Christian Community: First Things First
The first of a summer preaching series on the distinctive marks of Christian communities.
We have been doing this for so long, this gathering together of our two parishes for two of the summer months, that I have lost track of how many times we’ve done it. I only know it has taken on the rhythm of a familiar and welcome routine.
It’s a bit like growing up and spending a couple of weeks each year with another branch of your family in the place that they call home. Growing up in the Midwest, that’s what the word “vacation” actually meant for many of us. I remember that my neighbors growing up, the three girls next door, spent a part of each summer in their grandparents’ house up in Harbor Springs, Michigan. I got to go with them once, and it was the experience of entering into the peculiarities and possibilities of someone else’s home life. I remember there was a wheezy pump organ in that place, and forever after I have associated the sound of pump organs with mosquito bites and summer vacation and warm evenings with the windows open.
We bring ourselves here just as we are from Newtonville, that exotic location so far away from the sophistication of Newton Centre. We pack up the stuff we think we’ll need to bring with us for our time away, but we know that the whole point of being away for a little time during the summer is to leave the usual patterns behind and to benefit from doing things differently for a while, in the company of family.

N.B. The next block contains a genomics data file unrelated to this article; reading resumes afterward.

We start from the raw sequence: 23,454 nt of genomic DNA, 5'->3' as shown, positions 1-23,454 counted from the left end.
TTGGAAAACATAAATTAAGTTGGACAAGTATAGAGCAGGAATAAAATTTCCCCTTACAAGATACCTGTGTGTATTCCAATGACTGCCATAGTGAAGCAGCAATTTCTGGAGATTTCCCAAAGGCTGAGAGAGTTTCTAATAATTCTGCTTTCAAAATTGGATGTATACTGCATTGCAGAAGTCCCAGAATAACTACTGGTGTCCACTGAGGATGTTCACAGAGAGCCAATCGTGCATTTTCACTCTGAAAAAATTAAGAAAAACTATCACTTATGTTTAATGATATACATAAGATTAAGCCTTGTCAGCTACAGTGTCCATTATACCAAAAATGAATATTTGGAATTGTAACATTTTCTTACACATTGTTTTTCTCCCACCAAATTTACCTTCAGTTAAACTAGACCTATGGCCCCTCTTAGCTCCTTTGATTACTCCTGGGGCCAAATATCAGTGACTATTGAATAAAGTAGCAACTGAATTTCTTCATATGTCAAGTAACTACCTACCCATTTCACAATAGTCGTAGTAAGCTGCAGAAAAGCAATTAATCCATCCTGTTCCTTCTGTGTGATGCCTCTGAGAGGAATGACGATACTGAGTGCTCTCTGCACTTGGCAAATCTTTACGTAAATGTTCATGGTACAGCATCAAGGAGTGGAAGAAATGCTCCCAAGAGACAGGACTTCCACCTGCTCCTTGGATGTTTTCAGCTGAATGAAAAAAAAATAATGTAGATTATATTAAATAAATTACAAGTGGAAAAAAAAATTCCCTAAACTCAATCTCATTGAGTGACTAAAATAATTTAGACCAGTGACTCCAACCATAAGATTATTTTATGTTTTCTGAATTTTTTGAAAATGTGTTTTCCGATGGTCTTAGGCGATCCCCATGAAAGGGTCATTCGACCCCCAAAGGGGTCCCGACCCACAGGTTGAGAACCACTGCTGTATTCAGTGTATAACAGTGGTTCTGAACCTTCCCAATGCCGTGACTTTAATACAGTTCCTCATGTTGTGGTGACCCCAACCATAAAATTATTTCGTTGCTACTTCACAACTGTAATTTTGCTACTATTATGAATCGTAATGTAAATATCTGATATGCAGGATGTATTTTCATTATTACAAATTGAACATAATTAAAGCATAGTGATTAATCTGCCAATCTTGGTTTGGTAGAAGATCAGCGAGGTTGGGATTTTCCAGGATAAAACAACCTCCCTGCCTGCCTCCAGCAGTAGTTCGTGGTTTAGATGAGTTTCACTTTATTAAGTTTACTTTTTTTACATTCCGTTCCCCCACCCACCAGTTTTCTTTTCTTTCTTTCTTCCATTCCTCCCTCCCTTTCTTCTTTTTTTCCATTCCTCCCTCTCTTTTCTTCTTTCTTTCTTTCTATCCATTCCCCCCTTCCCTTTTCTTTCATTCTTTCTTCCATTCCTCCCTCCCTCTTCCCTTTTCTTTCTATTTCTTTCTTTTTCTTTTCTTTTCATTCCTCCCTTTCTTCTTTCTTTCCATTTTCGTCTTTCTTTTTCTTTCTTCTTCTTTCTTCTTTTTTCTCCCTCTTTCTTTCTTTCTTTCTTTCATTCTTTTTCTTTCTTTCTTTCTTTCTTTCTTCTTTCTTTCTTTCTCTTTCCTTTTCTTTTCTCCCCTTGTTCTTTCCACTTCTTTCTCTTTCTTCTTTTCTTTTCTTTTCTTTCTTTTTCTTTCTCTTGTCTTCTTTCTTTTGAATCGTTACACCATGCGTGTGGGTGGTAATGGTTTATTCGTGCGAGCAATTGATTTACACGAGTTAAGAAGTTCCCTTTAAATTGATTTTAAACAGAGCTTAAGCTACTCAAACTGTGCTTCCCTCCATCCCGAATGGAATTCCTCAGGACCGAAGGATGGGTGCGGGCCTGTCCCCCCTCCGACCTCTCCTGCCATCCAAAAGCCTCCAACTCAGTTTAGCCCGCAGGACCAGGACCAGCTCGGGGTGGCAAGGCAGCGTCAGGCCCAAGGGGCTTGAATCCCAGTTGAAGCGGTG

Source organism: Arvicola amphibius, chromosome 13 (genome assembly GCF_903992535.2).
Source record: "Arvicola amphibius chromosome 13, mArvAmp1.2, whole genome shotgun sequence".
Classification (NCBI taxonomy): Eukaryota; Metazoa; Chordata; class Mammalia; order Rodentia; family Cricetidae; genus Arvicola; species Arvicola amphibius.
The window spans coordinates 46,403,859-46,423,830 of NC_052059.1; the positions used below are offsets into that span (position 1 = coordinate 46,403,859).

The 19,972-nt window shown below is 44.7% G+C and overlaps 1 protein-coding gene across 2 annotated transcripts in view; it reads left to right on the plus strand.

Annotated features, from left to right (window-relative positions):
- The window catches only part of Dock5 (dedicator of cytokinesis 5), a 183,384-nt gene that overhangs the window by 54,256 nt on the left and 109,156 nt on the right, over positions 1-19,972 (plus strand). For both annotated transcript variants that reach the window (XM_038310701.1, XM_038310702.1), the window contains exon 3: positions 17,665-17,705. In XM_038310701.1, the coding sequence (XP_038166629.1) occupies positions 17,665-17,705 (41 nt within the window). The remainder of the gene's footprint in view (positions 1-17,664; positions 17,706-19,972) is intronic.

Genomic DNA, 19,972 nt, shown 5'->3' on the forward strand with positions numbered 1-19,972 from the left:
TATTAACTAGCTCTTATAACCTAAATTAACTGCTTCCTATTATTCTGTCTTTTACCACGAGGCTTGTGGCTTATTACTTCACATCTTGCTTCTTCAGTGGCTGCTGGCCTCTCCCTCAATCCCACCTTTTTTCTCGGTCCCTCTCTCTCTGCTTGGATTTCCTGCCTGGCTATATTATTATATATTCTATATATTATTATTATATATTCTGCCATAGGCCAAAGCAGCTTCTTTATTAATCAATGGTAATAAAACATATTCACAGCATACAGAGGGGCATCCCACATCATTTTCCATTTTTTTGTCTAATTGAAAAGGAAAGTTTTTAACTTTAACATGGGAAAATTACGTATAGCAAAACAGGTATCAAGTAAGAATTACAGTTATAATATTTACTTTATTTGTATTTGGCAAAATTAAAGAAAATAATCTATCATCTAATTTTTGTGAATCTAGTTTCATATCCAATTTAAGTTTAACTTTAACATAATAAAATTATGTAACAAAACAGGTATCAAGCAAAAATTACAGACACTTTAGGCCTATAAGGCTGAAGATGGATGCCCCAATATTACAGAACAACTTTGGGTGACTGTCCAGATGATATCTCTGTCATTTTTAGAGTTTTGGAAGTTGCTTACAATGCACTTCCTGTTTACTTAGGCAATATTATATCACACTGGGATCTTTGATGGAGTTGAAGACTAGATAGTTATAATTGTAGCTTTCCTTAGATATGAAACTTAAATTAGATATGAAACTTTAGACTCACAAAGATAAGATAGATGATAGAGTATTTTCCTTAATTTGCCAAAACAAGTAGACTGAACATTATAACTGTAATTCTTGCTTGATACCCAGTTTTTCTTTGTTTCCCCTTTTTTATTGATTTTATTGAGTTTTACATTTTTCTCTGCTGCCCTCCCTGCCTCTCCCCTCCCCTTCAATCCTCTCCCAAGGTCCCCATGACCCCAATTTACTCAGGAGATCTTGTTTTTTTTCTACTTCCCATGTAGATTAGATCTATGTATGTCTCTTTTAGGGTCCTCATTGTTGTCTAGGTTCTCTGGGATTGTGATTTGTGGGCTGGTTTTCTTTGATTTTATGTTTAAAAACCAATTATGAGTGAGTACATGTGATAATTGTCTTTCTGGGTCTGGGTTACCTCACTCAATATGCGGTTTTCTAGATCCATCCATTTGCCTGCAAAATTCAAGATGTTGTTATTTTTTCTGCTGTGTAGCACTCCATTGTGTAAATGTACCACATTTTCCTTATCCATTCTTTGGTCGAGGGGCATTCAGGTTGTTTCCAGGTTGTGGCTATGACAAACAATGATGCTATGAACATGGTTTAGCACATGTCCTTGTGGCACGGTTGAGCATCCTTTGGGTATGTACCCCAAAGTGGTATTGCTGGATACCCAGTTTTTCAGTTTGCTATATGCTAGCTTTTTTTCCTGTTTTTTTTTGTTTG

So we are glad to be here for this summer time away, and we hope you will return the visit and come see us in August.
Because we are gathered in these weeks of the summer as Christian communities sharing the same city and joined together, I thought it might be worth exploring the scriptures set before us by the lectionary to see what they have to teach us about what it means to be Christian community—what makes us distinct, what makes this community different from other kinds of groups and gatherings that we give ourselves to, what we can find in the scriptures—and especially in the teachings of Jesus—to guide our understanding of how we’re supposed to be the living body of Christ in the world.
The people of Saint John’s know that at regular intervals throughout the year I inflict on them a schedule for the services to come in the weeks ahead, complete with the sermons I’ve planned. Part of what it means to be at Saint John’s is to be afflicted with this particular quirk of mine. You are free to speculate on what it reflects about my psychological health that I persist in this habit.
But I have made such a plan for these summer sermons, and I have shared it with you in the leaflet this morning. And as you’ll see, for four out of the next five Sundays I’d like to think together about these themes and about what kind of communities we are called to be, you here and us on the north side of Commonwealth Avenue, as gatherings of disciples at work in the world.
Today we have before us a very familiar account of a healing Jesus does in the midst of his ministry. It is a story-within-a-story; Jesus is called to the house of Jairus, a leader of the Jewish people, because Jairus’s daughter is ill. At the end of the story, he does indeed come to the little girl, a girl of twelve years old.